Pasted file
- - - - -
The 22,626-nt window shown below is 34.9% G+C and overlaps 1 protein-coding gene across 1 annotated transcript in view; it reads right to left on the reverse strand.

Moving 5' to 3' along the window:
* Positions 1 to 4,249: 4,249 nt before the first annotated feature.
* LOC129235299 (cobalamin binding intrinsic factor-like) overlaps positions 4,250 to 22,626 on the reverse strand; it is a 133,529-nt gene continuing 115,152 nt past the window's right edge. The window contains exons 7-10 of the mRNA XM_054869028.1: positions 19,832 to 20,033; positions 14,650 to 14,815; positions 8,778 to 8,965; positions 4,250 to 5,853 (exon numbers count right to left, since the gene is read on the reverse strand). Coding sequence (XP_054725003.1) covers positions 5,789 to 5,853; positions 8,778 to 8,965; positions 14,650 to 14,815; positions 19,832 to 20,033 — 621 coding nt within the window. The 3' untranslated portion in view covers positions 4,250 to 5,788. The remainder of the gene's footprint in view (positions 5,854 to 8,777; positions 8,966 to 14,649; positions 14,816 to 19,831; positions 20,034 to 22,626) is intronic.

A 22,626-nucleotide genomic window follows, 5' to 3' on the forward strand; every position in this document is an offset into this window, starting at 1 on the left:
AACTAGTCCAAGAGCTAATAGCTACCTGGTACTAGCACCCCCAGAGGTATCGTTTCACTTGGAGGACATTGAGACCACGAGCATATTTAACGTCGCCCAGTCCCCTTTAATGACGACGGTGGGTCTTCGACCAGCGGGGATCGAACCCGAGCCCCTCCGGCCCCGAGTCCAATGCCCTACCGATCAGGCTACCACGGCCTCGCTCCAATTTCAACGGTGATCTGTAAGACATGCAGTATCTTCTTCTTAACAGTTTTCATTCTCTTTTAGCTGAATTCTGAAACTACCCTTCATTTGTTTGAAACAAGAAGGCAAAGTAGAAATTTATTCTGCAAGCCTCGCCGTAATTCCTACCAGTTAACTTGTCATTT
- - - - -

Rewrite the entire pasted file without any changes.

The 22,626-nt window shown below is 34.9% G+C and overlaps 1 protein-coding gene across 1 annotated transcript in view; it reads right to left on the reverse strand.

Moving 5' to 3' along the window:
* Positions 1 to 4,249: 4,249 nt before the first annotated feature.
* LOC129235299 (cobalamin binding intrinsic factor-like) overlaps positions 4,250 to 22,626 on the reverse strand; it is a 133,529-nt gene continuing 115,152 nt past the window's right edge. The window contains exons 7-10 of the mRNA XM_054869028.1: positions 19,832 to 20,033; positions 14,650 to 14,815; positions 8,778 to 8,965; positions 4,250 to 5,853 (exon numbers count right to left, since the gene is read on the reverse strand). Coding sequence (XP_054725003.1) covers positions 5,789 to 5,853; positions 8,778 to 8,965; positions 14,650 to 14,815; positions 19,832 to 20,033 — 621 coding nt within the window. The 3' untranslated portion in view covers positions 4,250 to 5,788. The remainder of the gene's footprint in view (positions 5,854 to 8,777; positions 8,966 to 14,649; positions 14,816 to 19,831; positions 20,034 to 22,626) is intronic.

A 22,626-nucleotide genomic window follows, 5' to 3' on the forward strand; every position in this document is an offset into this window, starting at 1 on the left:
AACTAGTCCAAGAGCTAATAGCTACCTGGTACTAGCACCCCCAGAGGTATCGTTTCACTTGGAGGACATTGAGACCACGAGCATATTTAACGTCGCCCAGTCCCCTTTAATGACGACGGTGGGTCTTCGACCAGCGGGGATCGAACCCGAGCCCCTCCGGCCCCGAGTCCAATGCCCTACCGATCAGGCTACCACGGCCTCGCTCCAATTTCAACGGTGATCTGTAAGACATGCAGTATCTTCTTCTTAACAGTTTTCATTCTCTTTTAGCTGAATTCTGAAACTACCCTTCATTTGTTTGAAACAAGAAGGCAAAGTAGAAATTTATTCTGCAAGCCTCGCCGTAATTCCTACCAGTTAACTTGTCATTT